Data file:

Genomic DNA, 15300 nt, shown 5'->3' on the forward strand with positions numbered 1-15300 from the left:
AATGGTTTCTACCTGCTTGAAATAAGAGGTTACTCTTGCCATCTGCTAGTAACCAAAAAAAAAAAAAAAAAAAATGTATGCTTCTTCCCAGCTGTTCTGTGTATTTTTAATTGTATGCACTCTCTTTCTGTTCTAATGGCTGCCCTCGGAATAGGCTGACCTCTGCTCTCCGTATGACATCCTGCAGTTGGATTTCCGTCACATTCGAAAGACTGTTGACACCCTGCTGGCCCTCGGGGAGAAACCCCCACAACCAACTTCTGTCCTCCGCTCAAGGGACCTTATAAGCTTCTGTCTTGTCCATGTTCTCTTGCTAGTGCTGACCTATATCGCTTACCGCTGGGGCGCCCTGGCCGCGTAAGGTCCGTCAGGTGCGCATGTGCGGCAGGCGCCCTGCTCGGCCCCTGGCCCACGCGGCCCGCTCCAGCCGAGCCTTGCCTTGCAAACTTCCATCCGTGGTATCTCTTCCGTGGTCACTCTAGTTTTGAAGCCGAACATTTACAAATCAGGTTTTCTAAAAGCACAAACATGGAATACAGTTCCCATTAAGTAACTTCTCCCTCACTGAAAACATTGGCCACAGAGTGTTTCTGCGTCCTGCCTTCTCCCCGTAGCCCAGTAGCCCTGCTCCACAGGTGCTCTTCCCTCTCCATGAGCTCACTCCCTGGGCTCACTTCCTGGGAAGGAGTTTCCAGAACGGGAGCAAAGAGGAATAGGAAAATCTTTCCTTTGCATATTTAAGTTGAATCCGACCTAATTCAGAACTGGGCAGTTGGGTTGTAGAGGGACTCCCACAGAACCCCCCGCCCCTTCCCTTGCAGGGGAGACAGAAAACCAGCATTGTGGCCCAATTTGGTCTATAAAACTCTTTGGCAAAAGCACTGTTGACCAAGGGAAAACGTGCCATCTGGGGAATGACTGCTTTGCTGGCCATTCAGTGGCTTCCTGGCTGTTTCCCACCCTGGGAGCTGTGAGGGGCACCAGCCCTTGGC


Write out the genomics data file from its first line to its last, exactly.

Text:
Genomic DNA, 15300 nt, shown 5'->3' on the forward strand with positions numbered 1-15300 from the left:
AATGGTTTCTACCTGCTTGAAATAAGAGGTTACTCTTGCCATCTGCTAGTAACCAAAAAAAAAAAAAAAAAAAATGTATGCTTCTTCCCAGCTGTTCTGTGTATTTTTAATTGTATGCACTCTCTTTCTGTTCTAATGGCTGCCCTCGGAATAGGCTGACCTCTGCTCTCCGTATGACATCCTGCAGTTGGATTTCCGTCACATTCGAAAGACTGTTGACACCCTGCTGGCCCTCGGGGAGAAACCCCCACAACCAACTTCTGTCCTCCGCTCAAGGGACCTTATAAGCTTCTGTCTTGTCCATGTTCTCTTGCTAGTGCTGACCTATATCGCTTACCGCTGGGGCGCCCTGGCCGCGTAAGGTCCGTCAGGTGCGCATGTGCGGCAGGCGCCCTGCTCGGCCCCTGGCCCACGCGGCCCGCTCCAGCCGAGCCTTGCCTTGCAAACTTCCATCCGTGGTATCTCTTCCGTGGTCACTCTAGTTTTGAAGCCGAACATTTACAAATCAGGTTTTCTAAAAGCACAAACATGGAATACAGTTCCCATTAAGTAACTTCTCCCTCACTGAAAACATTGGCCACAGAGTGTTTCTGCGTCCTGCCTTCTCCCCGTAGCCCAGTAGCCCTGCTCCACAGGTGCTCTTCCCTCTCCATGAGCTCACTCCCTGGGCTCACTTCCTGGGAAGGAGTTTCCAGAACGGGAGCAAAGAGGAATAGGAAAATCTTTCCTTTGCATATTTAAGTTGAATCCGACCTAATTCAGAACTGGGCAGTTGGGTTGTAGAGGGACTCCCACAGAACCCCCCGCCCCTTCCCTTGCAGGGGAGACAGAAAACCAGCATTGTGGCCCAATTTGGTCTATAAAACTCTTTGGCAAAAGCACTGTTGACCAAGGGAAAACGTGCCATCTGGGGAATGACTGCTTTGCTGGCCATTCAGTGGCTTCCTGGCTGTTTCCCACCCTGGGAGCTGTGAGGGGCACCAGCCCTTGGC